Subscriber-Only Content. You must be a PW subscriber to access feature articles from our print edition. To view, subscribe or log in.
Site license users can log in here.

Get IMMEDIATE ACCESS to Publishers Weekly for only $15/month.

Instant access includes exclusive feature articles on notable figures in the publishing industry, the latest industry news, interviews of up and coming authors and bestselling authors, and access to over 200,000 book reviews.

PW "All Access" site license members have access to PW's subscriber-only website content. To find out more about PW's site license subscription options please email: PWHelp@omeda.com or call 1-800-278-2991 (outside US/Canada, call +1-847-513-6135) 8:00 am - 4:30 pm, Monday-Friday (Central).

The South: Jim Crow and Its Afterlives

Adolph L. Reed Jr. Verso, $24.95 (176p) ISBN 978-1-83976-626-8

Reed (Without Justice for All), a civil rights activist and professor emeritus of political science at the University of Pennsylvania, interweaves memoir and political analysis in this trenchant history of the Jim Crow South. Born in the Bronx, Reed moved with his parents in the late 1950s to Pine Bluff, Ark., and then to New Orleans, where he attended high school. As a middle-class Black youth, Reed recognized that he was somewhat shielded from the “everyday indignities and atrocities” of Jim Crow. While his family and other “respectable” Black people benefited from advanced education and membership in “an elaborate structure of social clubs,” the rural sharecropper children he went to school with were forced to miss months of school during planting season. Reed movingly reflects on how the rules of segregation varied from place to place, causing him to fear as a boy that he might become the next Emmett Till, and vividly evokes 1960s New Orleans, describing the local landmarks and lunch counters he favored and taking note of the “phenotypic gumbo” of south Louisiana, where “passing” as white “was often a straightforwardly pragmatic phenomenon.” His emotional description of the removal of New Orleans’s Confederate monuments in 2017 underscores the racial progress that was unfathomable to him as a young man. This spare, earnest recollection shines a unique light on the fight for racial equality in America. (Feb.)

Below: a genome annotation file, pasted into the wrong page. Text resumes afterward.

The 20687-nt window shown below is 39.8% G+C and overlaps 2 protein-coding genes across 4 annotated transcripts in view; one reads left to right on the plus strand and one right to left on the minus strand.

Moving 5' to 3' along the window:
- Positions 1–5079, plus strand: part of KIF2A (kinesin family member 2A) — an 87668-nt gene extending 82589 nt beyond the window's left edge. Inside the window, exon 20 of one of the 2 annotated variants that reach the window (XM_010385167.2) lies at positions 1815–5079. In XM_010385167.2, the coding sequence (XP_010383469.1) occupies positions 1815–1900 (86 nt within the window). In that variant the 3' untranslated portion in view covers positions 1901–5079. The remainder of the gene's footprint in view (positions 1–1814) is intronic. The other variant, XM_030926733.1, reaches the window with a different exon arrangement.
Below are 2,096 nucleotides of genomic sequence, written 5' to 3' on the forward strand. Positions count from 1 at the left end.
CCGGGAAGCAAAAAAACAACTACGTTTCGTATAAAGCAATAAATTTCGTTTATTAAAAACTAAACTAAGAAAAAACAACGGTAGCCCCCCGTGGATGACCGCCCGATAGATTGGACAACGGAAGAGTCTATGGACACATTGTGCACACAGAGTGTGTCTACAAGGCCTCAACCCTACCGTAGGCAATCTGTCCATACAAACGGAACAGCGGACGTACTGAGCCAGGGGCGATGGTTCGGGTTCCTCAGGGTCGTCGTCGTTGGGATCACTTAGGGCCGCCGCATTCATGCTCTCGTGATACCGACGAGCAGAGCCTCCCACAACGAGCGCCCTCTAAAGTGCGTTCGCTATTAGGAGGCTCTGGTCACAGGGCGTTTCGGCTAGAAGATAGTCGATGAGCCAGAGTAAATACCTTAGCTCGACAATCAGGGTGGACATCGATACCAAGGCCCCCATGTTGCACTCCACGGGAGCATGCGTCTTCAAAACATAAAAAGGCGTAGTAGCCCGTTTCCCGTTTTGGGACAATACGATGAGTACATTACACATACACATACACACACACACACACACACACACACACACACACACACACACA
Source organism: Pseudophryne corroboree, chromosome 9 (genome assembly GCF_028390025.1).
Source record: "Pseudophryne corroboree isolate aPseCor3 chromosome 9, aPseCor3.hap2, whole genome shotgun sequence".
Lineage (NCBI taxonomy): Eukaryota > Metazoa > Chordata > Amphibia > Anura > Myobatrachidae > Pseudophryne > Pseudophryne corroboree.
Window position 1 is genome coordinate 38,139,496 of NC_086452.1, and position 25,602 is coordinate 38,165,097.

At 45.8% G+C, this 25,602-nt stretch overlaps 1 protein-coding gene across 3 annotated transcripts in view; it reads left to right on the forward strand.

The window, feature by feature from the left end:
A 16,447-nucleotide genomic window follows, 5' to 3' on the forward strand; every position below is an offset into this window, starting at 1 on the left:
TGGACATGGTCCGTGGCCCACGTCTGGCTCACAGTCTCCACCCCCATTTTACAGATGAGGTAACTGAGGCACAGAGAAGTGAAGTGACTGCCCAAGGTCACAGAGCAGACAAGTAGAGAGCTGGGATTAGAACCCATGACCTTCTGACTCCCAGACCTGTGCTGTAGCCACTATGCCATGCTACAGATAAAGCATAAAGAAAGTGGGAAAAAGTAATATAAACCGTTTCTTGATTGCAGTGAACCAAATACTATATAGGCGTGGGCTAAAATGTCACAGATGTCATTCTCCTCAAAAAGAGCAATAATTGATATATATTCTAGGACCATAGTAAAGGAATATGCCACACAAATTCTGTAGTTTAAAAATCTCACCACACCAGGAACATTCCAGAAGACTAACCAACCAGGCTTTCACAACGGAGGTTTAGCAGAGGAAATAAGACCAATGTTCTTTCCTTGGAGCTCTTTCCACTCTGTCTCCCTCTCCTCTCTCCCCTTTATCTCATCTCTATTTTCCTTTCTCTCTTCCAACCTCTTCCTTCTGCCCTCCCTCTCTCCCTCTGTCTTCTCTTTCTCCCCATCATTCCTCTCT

Reviewed on 12/17/2021 | Details & Permalink

show more
Against All Odds: A True Story of Ultimate Courage and Survival in World War II

Alex Kershaw. Dutton Caliber, $30 (368p) ISBN 978-0-593-18374-8

Kershaw follows up The First Wave with another gripping chronicle of WWII, this time focusing on the U.S. Army’s 3rd Division. Documenting the group’s invasion of North Africa in 1942 and subsequent advance across Italy, France, and Germany, Kershaw highlights the exploits of Medal of Honor recipients including Maurice Britt, Audie Murphy, and Keith Ware. At the four-month siege of Anzio, Italy, Britt, a former football player for the Detroit Lions, lost his right arm. Evacuated to the U.S. as a “vital propaganda figure,” he made radio appearances while 3rd Division regiments liberated Rome and landed at Omaha Beach in Normandy. Audie Murphy and Keith Ware earned their medals of honor for leading counterattacks in the Colmar Pocket, an area of “formidable German resistance” in Alsace, France, during the harsh winter of 1944–1945. After crossing the Rhine River into Germany, 3rd Division units stormed Nuremberg, concluding “an epic odyssey of combat and liberation” fought by “arguably the finest U.S. infantry division of World War II.” Though the transitions between top commanders and frontline soldiers are sometimes awkward, Kershaw describes his subjects’ heroic acts with earthy exuberance and lucidly explains military strategy. WWII buffs will be enthralled. (Mar.)